Obama had unusually strong backing from Wall Street for a Democratic presidential candidate. He raised more than $18 million from bank and brokerage employees, for example, compared with rival John McCain’s $10 million. (Obama did not accept money from PACs.) Prominent among Obama’s bundlers — individuals who raised at least $50,000 — were private equity executives and hedge fund titans, including billionaire Kenneth C. Griffin of Citadel Investment Group, who had previously backed Republicans.
But Obama soon encountered stiff opposition from the financial industry — and some fellow Democrats — over proposals to curb executive pay, tighten rules on financial derivatives and create an agency to protect consumers of mortgages, credit cards and other financial products. Financial executives have also bristled at the president’s increasingly populist tone over the past year, including his quip in December that he did not run for office to help “fat-cat bankers on Wall Street.”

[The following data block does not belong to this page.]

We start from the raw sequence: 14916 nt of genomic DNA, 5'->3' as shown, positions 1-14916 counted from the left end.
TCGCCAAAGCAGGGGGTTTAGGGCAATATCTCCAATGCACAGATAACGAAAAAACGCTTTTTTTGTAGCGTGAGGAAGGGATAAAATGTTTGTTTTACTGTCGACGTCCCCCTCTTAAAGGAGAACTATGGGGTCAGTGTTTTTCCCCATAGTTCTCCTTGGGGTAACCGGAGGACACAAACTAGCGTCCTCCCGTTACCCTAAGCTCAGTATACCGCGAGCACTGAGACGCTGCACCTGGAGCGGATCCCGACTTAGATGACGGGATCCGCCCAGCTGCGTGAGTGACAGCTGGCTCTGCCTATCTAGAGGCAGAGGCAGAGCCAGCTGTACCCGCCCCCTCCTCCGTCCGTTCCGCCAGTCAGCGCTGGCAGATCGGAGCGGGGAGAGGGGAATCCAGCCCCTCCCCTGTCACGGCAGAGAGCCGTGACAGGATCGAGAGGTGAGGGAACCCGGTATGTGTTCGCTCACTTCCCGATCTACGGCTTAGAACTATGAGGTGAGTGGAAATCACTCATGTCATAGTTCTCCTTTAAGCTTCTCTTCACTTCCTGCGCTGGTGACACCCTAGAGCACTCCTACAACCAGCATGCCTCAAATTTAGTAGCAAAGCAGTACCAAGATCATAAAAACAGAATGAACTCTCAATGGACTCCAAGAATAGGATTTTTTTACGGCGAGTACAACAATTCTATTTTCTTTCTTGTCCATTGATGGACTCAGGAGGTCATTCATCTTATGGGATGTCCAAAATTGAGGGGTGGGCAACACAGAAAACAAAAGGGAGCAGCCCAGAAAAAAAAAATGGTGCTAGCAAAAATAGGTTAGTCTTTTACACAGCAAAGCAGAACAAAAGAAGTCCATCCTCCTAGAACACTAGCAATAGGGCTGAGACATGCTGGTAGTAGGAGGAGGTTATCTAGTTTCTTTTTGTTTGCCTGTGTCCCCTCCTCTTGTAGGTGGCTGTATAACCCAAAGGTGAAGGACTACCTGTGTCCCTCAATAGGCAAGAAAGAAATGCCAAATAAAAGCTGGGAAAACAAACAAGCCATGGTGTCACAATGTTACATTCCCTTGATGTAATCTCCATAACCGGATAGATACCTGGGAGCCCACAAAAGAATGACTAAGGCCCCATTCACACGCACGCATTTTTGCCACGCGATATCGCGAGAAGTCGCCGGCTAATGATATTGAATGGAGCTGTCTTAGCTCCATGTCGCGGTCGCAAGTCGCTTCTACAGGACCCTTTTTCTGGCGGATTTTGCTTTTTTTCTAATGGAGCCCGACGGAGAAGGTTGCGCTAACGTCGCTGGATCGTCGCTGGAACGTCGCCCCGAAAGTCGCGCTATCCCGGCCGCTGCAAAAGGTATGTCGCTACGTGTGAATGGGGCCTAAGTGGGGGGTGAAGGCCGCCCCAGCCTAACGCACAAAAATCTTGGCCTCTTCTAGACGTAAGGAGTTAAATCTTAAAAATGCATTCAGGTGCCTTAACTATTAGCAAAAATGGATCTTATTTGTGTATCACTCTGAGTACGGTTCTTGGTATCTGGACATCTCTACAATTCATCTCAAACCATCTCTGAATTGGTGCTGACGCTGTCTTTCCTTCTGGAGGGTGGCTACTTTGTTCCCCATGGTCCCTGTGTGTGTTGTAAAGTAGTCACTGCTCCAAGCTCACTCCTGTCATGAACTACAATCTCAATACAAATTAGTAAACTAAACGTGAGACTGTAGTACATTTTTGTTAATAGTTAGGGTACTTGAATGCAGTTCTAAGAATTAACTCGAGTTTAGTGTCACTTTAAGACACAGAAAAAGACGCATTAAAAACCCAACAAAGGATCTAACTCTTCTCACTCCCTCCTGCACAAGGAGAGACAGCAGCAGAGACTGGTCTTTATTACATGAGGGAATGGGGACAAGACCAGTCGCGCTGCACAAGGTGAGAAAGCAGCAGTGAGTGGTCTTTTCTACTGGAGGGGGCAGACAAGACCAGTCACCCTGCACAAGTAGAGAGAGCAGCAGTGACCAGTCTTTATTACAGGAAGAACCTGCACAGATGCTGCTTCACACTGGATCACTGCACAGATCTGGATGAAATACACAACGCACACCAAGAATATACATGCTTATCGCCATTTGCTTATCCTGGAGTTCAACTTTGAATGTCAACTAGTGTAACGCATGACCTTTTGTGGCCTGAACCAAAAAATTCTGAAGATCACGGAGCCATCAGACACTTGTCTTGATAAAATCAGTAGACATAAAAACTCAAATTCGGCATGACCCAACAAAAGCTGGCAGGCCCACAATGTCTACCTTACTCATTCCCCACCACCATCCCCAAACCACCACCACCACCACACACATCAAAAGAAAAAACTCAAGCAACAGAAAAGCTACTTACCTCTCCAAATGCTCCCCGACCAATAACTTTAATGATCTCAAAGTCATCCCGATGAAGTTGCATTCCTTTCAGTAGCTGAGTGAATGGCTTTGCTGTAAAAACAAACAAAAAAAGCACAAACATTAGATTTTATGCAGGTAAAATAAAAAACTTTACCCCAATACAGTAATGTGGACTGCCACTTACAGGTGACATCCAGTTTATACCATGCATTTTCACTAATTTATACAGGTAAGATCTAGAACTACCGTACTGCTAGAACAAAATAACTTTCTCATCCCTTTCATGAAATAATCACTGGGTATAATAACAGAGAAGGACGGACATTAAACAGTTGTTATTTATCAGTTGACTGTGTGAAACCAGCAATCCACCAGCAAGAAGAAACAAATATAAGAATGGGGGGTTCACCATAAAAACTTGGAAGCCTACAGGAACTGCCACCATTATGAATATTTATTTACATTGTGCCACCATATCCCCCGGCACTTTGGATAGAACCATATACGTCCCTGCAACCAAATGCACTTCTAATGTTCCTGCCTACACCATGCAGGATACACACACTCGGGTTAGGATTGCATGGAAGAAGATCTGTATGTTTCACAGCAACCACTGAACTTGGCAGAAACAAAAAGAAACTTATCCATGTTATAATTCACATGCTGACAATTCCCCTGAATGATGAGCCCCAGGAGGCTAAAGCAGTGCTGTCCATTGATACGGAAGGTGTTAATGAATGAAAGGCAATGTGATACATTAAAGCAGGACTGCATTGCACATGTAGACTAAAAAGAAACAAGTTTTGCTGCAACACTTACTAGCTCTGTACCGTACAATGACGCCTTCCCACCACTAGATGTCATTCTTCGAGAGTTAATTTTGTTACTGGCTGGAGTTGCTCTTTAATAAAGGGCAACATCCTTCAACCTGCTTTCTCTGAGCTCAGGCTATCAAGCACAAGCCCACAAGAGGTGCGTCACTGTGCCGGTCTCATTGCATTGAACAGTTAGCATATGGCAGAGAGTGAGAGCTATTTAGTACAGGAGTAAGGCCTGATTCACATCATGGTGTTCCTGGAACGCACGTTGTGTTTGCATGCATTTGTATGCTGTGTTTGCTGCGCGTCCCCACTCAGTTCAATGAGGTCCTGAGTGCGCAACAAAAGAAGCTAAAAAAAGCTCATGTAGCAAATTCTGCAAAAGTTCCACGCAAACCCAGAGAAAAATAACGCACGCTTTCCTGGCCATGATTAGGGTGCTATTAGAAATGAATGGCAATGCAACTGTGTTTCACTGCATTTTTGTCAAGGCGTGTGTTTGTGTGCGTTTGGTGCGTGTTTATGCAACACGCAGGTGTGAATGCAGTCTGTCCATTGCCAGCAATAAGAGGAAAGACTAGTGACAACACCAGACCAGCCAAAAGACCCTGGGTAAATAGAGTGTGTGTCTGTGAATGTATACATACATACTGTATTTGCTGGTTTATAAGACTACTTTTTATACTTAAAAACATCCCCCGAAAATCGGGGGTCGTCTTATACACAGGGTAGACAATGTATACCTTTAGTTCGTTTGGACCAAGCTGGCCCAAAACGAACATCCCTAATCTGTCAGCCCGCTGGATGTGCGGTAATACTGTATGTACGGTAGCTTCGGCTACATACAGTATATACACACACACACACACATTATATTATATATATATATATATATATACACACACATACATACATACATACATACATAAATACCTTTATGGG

The industry has responded with its own change in attitude, according to contribution data and interviews. For some prominent executives, the final straw came in January, when Obama proposed a fee on big banks to recoup losses from the government’s $700 billion program to bail out financial firms. When the president followed up a few days later with another plan to restrict the growth of large banks, some on Wall Street said they regretted their earlier support. “I’m not voting for him again,” one said.